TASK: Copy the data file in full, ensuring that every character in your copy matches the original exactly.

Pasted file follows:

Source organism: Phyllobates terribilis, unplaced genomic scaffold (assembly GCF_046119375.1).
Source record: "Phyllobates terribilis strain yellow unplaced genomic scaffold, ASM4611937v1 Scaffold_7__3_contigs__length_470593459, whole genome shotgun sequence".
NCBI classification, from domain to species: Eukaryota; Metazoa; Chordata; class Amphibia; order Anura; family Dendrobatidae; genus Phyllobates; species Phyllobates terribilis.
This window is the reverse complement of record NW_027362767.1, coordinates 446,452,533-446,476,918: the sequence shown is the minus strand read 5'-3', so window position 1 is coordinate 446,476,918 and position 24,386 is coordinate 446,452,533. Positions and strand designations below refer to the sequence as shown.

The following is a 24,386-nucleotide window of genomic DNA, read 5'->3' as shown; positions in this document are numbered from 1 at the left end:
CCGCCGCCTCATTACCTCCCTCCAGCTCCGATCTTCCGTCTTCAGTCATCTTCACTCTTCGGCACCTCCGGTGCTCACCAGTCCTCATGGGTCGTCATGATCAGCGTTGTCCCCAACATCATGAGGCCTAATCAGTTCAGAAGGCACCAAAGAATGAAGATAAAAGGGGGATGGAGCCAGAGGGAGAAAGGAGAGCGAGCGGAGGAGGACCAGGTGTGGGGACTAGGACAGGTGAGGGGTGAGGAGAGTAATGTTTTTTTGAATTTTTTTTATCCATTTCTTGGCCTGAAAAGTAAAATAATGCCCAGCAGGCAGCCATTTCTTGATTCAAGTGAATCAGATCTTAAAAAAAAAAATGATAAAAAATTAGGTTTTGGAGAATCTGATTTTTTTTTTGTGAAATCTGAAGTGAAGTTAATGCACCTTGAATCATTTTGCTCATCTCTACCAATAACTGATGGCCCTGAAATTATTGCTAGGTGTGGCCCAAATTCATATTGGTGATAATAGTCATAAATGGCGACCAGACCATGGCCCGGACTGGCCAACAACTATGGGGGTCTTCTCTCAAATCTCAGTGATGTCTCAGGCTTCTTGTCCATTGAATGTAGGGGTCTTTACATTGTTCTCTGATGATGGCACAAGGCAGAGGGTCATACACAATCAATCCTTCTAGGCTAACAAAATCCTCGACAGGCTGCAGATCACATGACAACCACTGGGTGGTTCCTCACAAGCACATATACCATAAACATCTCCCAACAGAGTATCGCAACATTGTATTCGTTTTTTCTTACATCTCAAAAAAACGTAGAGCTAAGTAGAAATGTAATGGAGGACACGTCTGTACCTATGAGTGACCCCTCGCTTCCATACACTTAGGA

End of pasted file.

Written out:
Source organism: Phyllobates terribilis, unplaced genomic scaffold (assembly GCF_046119375.1).
Source record: "Phyllobates terribilis strain yellow unplaced genomic scaffold, ASM4611937v1 Scaffold_7__3_contigs__length_470593459, whole genome shotgun sequence".
NCBI classification, from domain to species: Eukaryota; Metazoa; Chordata; class Amphibia; order Anura; family Dendrobatidae; genus Phyllobates; species Phyllobates terribilis.
This window is the reverse complement of record NW_027362767.1, coordinates 446,452,533-446,476,918: the sequence shown is the minus strand read 5'-3', so window position 1 is coordinate 446,476,918 and position 24,386 is coordinate 446,452,533. Positions and strand designations below refer to the sequence as shown.

The following is a 24,386-nucleotide window of genomic DNA, read 5'->3' as shown; positions in this document are numbered from 1 at the left end:
CCGCCGCCTCATTACCTCCCTCCAGCTCCGATCTTCCGTCTTCAGTCATCTTCACTCTTCGGCACCTCCGGTGCTCACCAGTCCTCATGGGTCGTCATGATCAGCGTTGTCCCCAACATCATGAGGCCTAATCAGTTCAGAAGGCACCAAAGAATGAAGATAAAAGGGGGATGGAGCCAGAGGGAGAAAGGAGAGCGAGCGGAGGAGGACCAGGTGTGGGGACTAGGACAGGTGAGGGGTGAGGAGAGTAATGTTTTTTTGAATTTTTTTTATCCATTTCTTGGCCTGAAAAGTAAAATAATGCCCAGCAGGCAGCCATTTCTTGATTCAAGTGAATCAGATCTTAAAAAAAAAAATGATAAAAAATTAGGTTTTGGAGAATCTGATTTTTTTTTTGTGAAATCTGAAGTGAAGTTAATGCACCTTGAATCATTTTGCTCATCTCTACCAATAACTGATGGCCCTGAAATTATTGCTAGGTGTGGCCCAAATTCATATTGGTGATAATAGTCATAAATGGCGACCAGACCATGGCCCGGACTGGCCAACAACTATGGGGGTCTTCTCTCAAATCTCAGTGATGTCTCAGGCTTCTTGTCCATTGAATGTAGGGGTCTTTACATTGTTCTCTGATGATGGCACAAGGCAGAGGGTCATACACAATCAATCCTTCTAGGCTAACAAAATCCTCGACAGGCTGCAGATCACATGACAACCACTGGGTGGTTCCTCACAAGCACATATACCATAAACATCTCCCAACAGAGTATCGCAACATTGTATTCGTTTTTTCTTACATCTCAAAAAAACGTAGAGCTAAGTAGAAATGTAATGGAGGACACGTCTGTACCTATGAGTGACCCCTCGCTTCCATACACTTAGGA